The Tournament (1974)

Posted in Reviews by - October 08, 2017
The Tournament (1974)

Barnstorming Angela Mao Ying vehicle made at the height of her powers at Golden Harvest. Following their success dabbling in the Korean arts for Hapkido and When Taekwondo Strikes, director Huang Feng and fight choreographer Sammo Hung turn their attention to a different foreign martial arts style for this one: Muay Thai kickboxing. This involves actually jetting off to Thailand to film some local colour as well as taking in a few competitive kickboxing bouts, while the rest of the film is completed on the same studio lot back in Hong Kong. Like their previous films, a rich stream of nationalistic anger fuels this head-kicker, in which Angela and Carter Wong play the children of a disgraced kung fu master. He is made a laughing stock when rising debts cause him to enter Chinese fighters into Muay Thai bouts in Bangkok, only for them to fail miserably. The old man hangs himself out of shame, leaving Angela to lead a charge in restoring the family name, jetting off to Thailand to smash up the locals. Not satisfied with just the one national humiliation, the film also focuses on a second cultural snub involving a Japanese karate school who move in on their turf when they’re away kicking butt in Bangkok. The film stinks of calculated hysteria and there’s very little in the way of plot. But Sammo’s streetwise choreography still leaps off the screen, perfectly embodied in one of Hong Kong cinema’s greatest leading ladies.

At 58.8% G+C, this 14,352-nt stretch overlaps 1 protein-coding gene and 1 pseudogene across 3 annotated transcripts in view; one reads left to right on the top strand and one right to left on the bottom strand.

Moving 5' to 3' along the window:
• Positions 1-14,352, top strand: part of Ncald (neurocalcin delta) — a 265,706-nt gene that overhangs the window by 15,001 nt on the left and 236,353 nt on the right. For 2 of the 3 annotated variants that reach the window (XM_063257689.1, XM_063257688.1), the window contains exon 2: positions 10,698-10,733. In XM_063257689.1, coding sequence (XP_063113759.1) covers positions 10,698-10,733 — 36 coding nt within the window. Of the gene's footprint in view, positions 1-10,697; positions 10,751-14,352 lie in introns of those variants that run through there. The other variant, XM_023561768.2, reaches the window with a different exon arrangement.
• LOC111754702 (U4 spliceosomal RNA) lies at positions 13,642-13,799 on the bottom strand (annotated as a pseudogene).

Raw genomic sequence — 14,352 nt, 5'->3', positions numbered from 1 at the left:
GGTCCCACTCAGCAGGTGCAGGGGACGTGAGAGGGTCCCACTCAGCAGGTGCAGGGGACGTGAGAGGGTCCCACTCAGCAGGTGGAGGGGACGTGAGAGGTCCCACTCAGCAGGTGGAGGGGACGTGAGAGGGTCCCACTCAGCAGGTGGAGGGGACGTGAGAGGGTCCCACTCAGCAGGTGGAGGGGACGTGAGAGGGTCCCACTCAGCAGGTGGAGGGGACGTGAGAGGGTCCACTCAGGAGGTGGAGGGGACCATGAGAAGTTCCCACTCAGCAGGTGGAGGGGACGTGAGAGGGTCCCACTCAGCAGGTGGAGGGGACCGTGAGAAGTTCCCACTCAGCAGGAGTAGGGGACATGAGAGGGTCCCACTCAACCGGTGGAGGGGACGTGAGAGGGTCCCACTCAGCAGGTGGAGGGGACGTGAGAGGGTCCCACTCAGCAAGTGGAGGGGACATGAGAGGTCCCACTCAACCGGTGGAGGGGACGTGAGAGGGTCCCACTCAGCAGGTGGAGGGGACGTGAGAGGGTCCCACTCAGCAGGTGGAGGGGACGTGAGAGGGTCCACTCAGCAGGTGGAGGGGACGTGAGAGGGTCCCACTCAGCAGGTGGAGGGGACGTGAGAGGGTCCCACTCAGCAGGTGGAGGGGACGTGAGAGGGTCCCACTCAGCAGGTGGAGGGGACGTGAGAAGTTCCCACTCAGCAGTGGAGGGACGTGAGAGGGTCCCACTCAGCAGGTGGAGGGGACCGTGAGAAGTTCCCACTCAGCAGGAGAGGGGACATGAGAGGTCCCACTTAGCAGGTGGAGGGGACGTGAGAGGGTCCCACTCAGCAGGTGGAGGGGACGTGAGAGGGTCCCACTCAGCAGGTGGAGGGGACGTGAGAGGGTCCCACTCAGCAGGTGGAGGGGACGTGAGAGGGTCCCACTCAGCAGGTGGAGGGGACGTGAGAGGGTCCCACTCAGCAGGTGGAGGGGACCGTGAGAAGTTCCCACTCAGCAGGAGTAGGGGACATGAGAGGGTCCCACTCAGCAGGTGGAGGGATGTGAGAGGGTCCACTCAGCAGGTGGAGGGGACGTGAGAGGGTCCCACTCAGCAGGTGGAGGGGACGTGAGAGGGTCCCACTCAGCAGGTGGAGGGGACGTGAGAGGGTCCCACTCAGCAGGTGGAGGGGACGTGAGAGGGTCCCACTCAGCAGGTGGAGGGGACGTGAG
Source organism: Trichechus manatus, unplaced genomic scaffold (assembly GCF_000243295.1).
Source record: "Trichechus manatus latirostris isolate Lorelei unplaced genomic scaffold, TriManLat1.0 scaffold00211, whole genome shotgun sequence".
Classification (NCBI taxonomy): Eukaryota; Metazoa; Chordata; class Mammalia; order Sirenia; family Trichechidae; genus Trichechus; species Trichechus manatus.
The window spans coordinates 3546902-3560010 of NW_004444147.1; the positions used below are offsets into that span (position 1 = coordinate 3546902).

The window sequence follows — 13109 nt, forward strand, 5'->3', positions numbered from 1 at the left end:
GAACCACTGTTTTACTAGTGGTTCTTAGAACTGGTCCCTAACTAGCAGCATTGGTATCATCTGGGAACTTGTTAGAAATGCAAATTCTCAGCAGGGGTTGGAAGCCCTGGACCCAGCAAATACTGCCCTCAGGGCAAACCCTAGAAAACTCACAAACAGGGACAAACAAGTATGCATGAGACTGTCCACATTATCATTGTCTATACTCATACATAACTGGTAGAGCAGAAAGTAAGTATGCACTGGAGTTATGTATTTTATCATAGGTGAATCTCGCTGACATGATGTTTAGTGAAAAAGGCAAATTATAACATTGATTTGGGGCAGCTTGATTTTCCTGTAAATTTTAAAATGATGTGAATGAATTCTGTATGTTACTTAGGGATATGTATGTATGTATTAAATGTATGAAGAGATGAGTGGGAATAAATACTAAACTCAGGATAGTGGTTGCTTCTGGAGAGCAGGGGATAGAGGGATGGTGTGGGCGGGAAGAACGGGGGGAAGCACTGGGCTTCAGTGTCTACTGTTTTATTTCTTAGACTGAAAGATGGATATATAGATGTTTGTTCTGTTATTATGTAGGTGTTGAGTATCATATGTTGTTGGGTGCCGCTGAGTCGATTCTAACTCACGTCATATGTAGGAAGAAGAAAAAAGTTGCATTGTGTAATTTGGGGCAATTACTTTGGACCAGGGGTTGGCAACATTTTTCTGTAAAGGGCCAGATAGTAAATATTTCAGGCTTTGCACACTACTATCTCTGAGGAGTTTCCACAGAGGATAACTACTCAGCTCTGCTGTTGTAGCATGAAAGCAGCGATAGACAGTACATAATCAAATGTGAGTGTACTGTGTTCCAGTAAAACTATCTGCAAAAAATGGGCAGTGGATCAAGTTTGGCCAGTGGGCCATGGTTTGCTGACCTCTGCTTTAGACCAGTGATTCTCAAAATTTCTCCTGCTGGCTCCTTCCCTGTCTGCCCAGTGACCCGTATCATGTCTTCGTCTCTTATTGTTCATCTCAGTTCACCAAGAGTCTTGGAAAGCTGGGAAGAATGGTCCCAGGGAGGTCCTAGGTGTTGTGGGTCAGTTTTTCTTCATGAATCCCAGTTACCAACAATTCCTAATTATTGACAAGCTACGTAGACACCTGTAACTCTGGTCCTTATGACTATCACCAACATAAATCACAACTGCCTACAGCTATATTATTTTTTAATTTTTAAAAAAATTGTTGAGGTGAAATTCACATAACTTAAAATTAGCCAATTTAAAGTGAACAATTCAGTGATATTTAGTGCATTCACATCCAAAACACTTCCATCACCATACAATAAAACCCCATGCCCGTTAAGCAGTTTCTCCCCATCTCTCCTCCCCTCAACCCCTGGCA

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Editor and creator of Kung Fu Movie Guide and the host of the Kung Fu Movie Guide Podcast. I live behind a laptop in London, UK.

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